Encapsulate functionality to ensure design consistency. This minimizes mistakes and saves design time.

Try to code transparently. Tell your lead and peers exactly how you are going to solve your current task and get feedback and advice. Do not treat game programming like each coder is a black box. The project could go off the rails cause delays.

Programming is a creative art form based in logic. Every programmer is different and will code differently. It’s the output that matters.

Syndicated 2017-02-26 01:34:47 from JasonLotito

Devember 2016 – Day 10 and 11 – Router Builder Start

More cleanup today, but more importantly, started working on the Router Builder. This is the magic part of it all. The part that makes it possible to create routers and merge together commands without actually having to write any code. So it’s getting close to be even more fun.

Happy to say as well that the build stuff I built up yesterday on Devember 10 worked on my Windows machine without issue. So I can successfully run this on both my Windows and Mac without issue. So that’s a plus.

Note: spending an hour working on this might not seem like much, but what I’m able to accomplish is still encouraging.

Syndicated 2016-12-11 23:23:42 from JasonLotito

Devember 2016 – Day 8 and 9 – Chrome Caches AJAX Response

I didn’t blog yesterday here, but I did tweet, and I did write code.  It was late, but I still got stuff done.

Today was an interesting day.  I’m still coding, but I came across an interesting bug I’d like to share.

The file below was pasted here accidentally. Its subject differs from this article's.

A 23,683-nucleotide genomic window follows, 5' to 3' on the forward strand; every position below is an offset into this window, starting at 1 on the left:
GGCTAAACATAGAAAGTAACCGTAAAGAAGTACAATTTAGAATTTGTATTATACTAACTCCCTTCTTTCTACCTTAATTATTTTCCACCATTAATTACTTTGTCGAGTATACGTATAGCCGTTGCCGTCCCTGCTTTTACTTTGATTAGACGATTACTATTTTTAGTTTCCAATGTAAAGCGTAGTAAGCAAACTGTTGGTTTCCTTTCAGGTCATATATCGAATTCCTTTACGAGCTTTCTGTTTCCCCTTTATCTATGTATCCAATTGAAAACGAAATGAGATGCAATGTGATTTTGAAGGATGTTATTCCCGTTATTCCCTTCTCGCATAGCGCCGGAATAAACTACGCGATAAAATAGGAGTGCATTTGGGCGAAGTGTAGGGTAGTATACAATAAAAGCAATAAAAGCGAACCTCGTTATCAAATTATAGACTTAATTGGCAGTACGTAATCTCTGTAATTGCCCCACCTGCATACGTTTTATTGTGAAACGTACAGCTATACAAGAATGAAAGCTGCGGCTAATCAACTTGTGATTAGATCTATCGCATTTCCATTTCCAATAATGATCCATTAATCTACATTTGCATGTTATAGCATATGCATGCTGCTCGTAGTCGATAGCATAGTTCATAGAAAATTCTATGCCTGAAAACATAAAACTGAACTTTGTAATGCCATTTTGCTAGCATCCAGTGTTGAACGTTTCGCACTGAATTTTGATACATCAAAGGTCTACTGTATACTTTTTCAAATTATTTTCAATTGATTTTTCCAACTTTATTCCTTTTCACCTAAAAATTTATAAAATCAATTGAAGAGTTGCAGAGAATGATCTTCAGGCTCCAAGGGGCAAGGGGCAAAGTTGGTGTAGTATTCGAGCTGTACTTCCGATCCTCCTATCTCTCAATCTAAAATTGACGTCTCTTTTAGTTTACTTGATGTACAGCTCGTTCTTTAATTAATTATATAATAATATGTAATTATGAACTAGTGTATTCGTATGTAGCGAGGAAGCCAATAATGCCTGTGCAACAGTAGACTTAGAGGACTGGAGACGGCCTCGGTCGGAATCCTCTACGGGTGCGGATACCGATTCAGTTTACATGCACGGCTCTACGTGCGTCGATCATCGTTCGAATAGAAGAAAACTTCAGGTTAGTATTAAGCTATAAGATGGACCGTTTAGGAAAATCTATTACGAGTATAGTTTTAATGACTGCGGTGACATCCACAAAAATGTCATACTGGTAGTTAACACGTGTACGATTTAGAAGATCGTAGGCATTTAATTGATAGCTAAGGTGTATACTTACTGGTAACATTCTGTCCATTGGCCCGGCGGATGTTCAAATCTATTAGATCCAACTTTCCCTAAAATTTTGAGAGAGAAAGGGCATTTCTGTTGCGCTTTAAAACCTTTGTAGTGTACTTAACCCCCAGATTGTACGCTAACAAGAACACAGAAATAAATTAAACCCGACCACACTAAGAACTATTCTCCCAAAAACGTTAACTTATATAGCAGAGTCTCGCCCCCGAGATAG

So, in the code I have now, depending on the request’s Accept header, it will return either HTML or JSON.  It’s the same endpoint, but depending on the request made, it will return different results.  The result is the same information, just presented differently.  One way for humans, another for computers.

Now, in Firefox and Safari, this works just fine.  If you go to the page, everything loads up as you’d expect.  If you go back in the browser, and then go forward again, the page that is displayed is the same page you’d expect to see.  The HTML result.

But in Chrome, it doesn’t work like this.  Here is what happens in my case.

First, you make a request to a page /foo/bar.  This request has a header entry:

Accept: text/html

The page loads an HTML page which has JavaScript.  This JavaScript makes a request to the same page /foo/bar, except this time, the Accept header is different.

Accept: application/json

In this case, it’s the same URL, but different requests.  This second request returns JSON as expected.

Now, you click the Back button, and go back a page.  Then you click the Forward button, and instead of seeing the HTML page as you’d expect, you see the JSON result.

Now, even though Chrome has this bug, you can work around it.  When you return the JSON response, you can just send back a response that includes the following headers.

Cache-Control: no-store, no-cache, must-revalidate, post-check=0, pre-check=0
Pragma: no-cache
Expires: Thu, 18 Nov 1971 01:00:00 GMT

This will prevent the AJAX response from being cached, meaning the last cached item will be the HTML page.

How else can you use this?